NEW YORK, United States — In the notes that accompanied his latest show “Chaos and Form”, Marc Jacobs nailed the most indelible element of the Autumn/Winter season so far: the power of storytelling through movement. Michele Rizzo’s choreography for the Marni men’s presentation and Damien Jalet’s staging of Jun Takahashi’s Undercover spectacular have provided the thrilling highpoints of the past six weeks. On Wednesday night, Jacobs made it a perfect trifecta with a show that was wrapped around the choreography of Karole Armitage, the so-called “punk ballerina” whose work Jacobs has loved since she first made her mark in the ’80s.
Hard to believe they’d never met till little more than a week ago. Even harder to believe that the performance we saw on Wednesday was put together in that time. Inside the cavernous darkness of the Park Avenue Armoury, 80+ models did their walking thing while 50+ dancers froze in formal tableaux or collapsed in chaos around them, echoing Armitage's most influential ballets. The resounding musical accompaniment was supplied by Russian composer Anton Batagov, whom Wiki tells me has been named the greatest pianist of our time. It was a night when such superlatives scarcely seemed adequate to describe what we were seeing and hearing and, in that, it harked back to some of Jacobs’s past triumphs. Appropriate, given that, in his notes, he also referenced “a fading picture of a disappearing New York.” He lived some of the most enduring myths — Studio 54, the Mudd Club — and those he wasn’t party to he diligently recreated in a career which has scaled the heights of American fashion. That’s exactly where Jacobs was headed once again on Wednesday.
Time has always been a theme for him: too much, too little, time passed, time wasted, time unlived. Jacobs has few peers in his ability to evoke the essence of other eras. With this collection his stated goals were a restraint and purity that existed outside time, but his medium was modernism, specifically as it was expressed in the designs of arch-modernists Rudi Gernreich and Stephen Sprouse.
Jacobs already drew on the latter to great effect at Louis Vuitton, but here he was inspired by a memory of a Sprouse show at Manhattan nightspot the Ritz. He dialed down the original fluoro but played up the youthquaking proportions and monochrome palette (those stockings!). And Rudi’s radical body-consciousness was a dream complement, the sculpted breasts on second-skin tops a reminder of how truly transgressive he was in the late '50s and early '60s.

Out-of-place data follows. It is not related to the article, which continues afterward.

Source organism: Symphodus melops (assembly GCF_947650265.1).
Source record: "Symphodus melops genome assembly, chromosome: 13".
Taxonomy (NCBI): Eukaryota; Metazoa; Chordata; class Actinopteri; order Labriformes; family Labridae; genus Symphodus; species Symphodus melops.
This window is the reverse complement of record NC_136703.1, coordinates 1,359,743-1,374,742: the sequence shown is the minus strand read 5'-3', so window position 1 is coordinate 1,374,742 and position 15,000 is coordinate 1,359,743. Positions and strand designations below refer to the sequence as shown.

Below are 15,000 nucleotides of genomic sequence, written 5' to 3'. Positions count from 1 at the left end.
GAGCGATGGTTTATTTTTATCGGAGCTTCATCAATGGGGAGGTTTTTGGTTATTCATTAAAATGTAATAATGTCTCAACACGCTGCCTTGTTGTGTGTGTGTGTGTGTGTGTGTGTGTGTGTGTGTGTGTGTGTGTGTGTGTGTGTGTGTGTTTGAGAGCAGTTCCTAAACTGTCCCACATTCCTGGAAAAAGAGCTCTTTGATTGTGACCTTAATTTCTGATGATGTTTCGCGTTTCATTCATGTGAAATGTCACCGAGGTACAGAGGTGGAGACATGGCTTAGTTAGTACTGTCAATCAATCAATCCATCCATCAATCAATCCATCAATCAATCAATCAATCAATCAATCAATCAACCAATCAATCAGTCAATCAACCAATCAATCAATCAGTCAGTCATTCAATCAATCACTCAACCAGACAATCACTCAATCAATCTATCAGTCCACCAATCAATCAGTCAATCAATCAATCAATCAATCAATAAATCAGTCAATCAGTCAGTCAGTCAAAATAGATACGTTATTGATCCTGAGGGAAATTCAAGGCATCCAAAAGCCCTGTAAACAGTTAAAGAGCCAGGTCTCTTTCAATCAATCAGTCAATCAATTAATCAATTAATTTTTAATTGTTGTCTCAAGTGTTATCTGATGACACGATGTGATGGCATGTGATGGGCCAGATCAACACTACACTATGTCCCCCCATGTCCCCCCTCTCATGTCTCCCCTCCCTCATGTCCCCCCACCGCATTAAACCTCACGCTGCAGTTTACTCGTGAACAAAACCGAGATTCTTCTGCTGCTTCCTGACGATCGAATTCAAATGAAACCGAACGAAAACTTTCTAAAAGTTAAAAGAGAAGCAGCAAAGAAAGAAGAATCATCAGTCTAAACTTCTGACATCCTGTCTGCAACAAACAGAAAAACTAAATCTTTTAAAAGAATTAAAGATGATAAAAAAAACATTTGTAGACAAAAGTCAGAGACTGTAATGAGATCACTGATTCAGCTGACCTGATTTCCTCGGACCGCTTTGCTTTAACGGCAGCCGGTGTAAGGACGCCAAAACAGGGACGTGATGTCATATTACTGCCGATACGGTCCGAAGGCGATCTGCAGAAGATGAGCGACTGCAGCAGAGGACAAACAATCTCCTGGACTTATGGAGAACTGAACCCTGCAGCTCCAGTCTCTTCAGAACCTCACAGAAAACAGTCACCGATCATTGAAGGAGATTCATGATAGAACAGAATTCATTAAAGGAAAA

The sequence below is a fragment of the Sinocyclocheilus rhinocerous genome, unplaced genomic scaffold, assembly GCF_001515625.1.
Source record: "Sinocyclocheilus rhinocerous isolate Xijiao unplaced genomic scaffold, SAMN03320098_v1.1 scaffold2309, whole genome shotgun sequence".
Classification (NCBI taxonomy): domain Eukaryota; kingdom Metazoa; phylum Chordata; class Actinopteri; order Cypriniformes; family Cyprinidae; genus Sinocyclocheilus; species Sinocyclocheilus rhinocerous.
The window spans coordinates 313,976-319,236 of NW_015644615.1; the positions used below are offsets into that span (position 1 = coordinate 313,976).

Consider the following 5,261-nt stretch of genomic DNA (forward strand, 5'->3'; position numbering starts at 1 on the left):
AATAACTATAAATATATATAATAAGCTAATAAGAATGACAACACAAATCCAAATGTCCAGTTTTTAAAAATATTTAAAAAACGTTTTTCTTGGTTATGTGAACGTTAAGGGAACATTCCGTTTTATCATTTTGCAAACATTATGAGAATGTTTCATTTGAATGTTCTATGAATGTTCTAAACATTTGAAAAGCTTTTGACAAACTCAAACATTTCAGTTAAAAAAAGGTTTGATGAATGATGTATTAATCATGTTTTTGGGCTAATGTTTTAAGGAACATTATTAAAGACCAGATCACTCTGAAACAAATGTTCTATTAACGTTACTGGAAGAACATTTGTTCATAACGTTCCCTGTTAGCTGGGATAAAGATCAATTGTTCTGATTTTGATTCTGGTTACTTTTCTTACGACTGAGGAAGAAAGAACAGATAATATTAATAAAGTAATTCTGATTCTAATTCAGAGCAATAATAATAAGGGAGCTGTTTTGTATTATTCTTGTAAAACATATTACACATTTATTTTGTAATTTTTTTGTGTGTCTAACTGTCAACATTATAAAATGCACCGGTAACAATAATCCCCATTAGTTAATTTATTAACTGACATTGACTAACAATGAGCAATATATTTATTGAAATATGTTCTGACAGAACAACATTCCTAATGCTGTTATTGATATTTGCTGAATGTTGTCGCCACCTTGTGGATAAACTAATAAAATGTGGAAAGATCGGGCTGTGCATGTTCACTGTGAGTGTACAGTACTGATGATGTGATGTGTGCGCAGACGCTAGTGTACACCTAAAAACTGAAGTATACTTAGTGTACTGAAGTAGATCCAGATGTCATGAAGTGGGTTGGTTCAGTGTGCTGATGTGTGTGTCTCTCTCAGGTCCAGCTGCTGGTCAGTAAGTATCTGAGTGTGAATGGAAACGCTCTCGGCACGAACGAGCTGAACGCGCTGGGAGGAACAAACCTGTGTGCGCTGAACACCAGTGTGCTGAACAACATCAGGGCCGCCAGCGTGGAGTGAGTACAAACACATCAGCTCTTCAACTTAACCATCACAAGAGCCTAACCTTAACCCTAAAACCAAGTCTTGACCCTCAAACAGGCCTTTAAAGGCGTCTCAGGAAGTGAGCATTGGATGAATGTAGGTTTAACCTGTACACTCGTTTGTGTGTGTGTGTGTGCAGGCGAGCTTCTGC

Jacobs himself has often toyed with transgression. He is a past master of the power of suggestion, so much so that even his seemingly soul-baring interview in the New York Times this week served to darken the shadows in his past. That helped explain the peculiar frisson of Bella Hadid emerging in full patrician evening rig, hair Babe-Paley-blow-dried out to there, white opera gloves up to here. It was the context: in amidst the other young women in their princess coats, or Peter-Pan-collared schoolgirl shifts, or bra-tops and shorts, Bella looked like a glittering fetish object, an emblem of a particular kind of American triumphalism. (I hesitate to say trophy wife but there was something of that in there.) In fact, the whole presentation was, on many levels, evocative of a time when America was unquestionably Number One, with New York the most dazzling stone in its diadem. But that time is, as Jacobs so sagely pointed out, fading, disappearing.
And that is where the power of fetish asserts itself most potently in fashion, as a way to preserve and celebrate and polish past glories to a fine sheen. I don’t think there’s another soul in fashion who has quite the grasp of that process as Marc Jacobs (maybe Miuccia Prada, who I felt hovering over this collection in a spectral way). The true believer is helpless in the face of it.
So Marc had his totems. Bella was one, Adut Akech in diamonds and black leather was another. And so was Lexi Boling, all but last on the runway in a monumental salmon pink confection whose sculptural majesty was diffused by one single tiny bow at the bust. At show’s end, dozens and dozens of models formed a line across the Armoury, magicked out of the shadows by Stefan Beckman’s dazzlingly stark staging. Jacobs emerged from the midst of the throng, threw his arms exultantly in the air… and the darkness came crashing back in. But Marc the magician had kept it at bay for the most precious ten minutes in New York’s fashion week, when time stood still.